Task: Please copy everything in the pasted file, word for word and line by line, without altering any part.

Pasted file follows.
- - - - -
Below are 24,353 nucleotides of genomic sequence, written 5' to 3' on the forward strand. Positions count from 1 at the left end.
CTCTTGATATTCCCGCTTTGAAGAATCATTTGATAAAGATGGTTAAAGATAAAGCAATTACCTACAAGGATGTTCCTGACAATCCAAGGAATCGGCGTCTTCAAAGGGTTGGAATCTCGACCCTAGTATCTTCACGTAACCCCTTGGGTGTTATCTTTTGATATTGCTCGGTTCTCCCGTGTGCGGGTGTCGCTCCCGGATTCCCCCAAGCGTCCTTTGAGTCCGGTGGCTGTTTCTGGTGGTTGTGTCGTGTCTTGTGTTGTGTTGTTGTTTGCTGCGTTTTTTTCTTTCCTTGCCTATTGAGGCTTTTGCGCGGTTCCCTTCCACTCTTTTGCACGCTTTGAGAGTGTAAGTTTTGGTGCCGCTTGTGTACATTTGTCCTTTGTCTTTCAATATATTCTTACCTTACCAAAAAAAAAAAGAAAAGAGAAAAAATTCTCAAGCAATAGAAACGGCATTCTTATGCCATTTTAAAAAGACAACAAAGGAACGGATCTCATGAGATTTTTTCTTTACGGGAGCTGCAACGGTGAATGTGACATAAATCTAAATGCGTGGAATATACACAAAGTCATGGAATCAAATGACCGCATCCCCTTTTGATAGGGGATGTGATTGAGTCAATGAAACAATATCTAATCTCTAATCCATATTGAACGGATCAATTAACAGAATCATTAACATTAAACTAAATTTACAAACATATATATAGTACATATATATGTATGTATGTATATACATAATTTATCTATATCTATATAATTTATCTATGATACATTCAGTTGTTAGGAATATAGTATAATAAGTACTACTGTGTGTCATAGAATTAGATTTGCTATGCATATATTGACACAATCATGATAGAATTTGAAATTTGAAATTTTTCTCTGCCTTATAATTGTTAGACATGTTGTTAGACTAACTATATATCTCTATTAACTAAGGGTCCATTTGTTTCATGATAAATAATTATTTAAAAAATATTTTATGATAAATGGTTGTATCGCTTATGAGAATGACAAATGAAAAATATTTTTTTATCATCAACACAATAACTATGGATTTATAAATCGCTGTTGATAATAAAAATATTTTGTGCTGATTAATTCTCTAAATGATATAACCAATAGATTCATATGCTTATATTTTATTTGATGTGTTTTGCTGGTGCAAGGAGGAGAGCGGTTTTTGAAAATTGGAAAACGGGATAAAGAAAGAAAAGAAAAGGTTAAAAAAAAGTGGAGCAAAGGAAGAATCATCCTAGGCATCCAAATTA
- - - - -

Below are 24,353 nucleotides of genomic sequence, written 5' to 3' on the forward strand. Positions count from 1 at the left end.
CTCTTGATATTCCCGCTTTGAAGAATCATTTGATAAAGATGGTTAAAGATAAAGCAATTACCTACAAGGATGTTCCTGACAATCCAAGGAATCGGCGTCTTCAAAGGGTTGGAATCTCGACCCTAGTATCTTCACGTAACCCCTTGGGTGTTATCTTTTGATATTGCTCGGTTCTCCCGTGTGCGGGTGTCGCTCCCGGATTCCCCCAAGCGTCCTTTGAGTCCGGTGGCTGTTTCTGGTGGTTGTGTCGTGTCTTGTGTTGTGTTGTTGTTTGCTGCGTTTTTTTCTTTCCTTGCCTATTGAGGCTTTTGCGCGGTTCCCTTCCACTCTTTTGCACGCTTTGAGAGTGTAAGTTTTGGTGCCGCTTGTGTACATTTGTCCTTTGTCTTTCAATATATTCTTACCTTACCAAAAAAAAAAAGAAAAGAGAAAAAATTCTCAAGCAATAGAAACGGCATTCTTATGCCATTTTAAAAAGACAACAAAGGAACGGATCTCATGAGATTTTTTCTTTACGGGAGCTGCAACGGTGAATGTGACATAAATCTAAATGCGTGGAATATACACAAAGTCATGGAATCAAATGACCGCATCCCCTTTTGATAGGGGATGTGATTGAGTCAATGAAACAATATCTAATCTCTAATCCATATTGAACGGATCAATTAACAGAATCATTAACATTAAACTAAATTTACAAACATATATATAGTACATATATATGTATGTATGTATATACATAATTTATCTATATCTATATAATTTATCTATGATACATTCAGTTGTTAGGAATATAGTATAATAAGTACTACTGTGTGTCATAGAATTAGATTTGCTATGCATATATTGACACAATCATGATAGAATTTGAAATTTGAAATTTTTCTCTGCCTTATAATTGTTAGACATGTTGTTAGACTAACTATATATCTCTATTAACTAAGGGTCCATTTGTTTCATGATAAATAATTATTTAAAAAATATTTTATGATAAATGGTTGTATCGCTTATGAGAATGACAAATGAAAAATATTTTTTTATCATCAACACAATAACTATGGATTTATAAATCGCTGTTGATAATAAAAATATTTTGTGCTGATTAATTCTCTAAATGATATAACCAATAGATTCATATGCTTATATTTTATTTGATGTGTTTTGCTGGTGCAAGGAGGAGAGCGGTTTTTGAAAATTGGAAAACGGGATAAAGAAAGAAAAGAAAAGGTTAAAAAAAAGTGGAGCAAAGGAAGAATCATCCTAGGCATCCAAATTA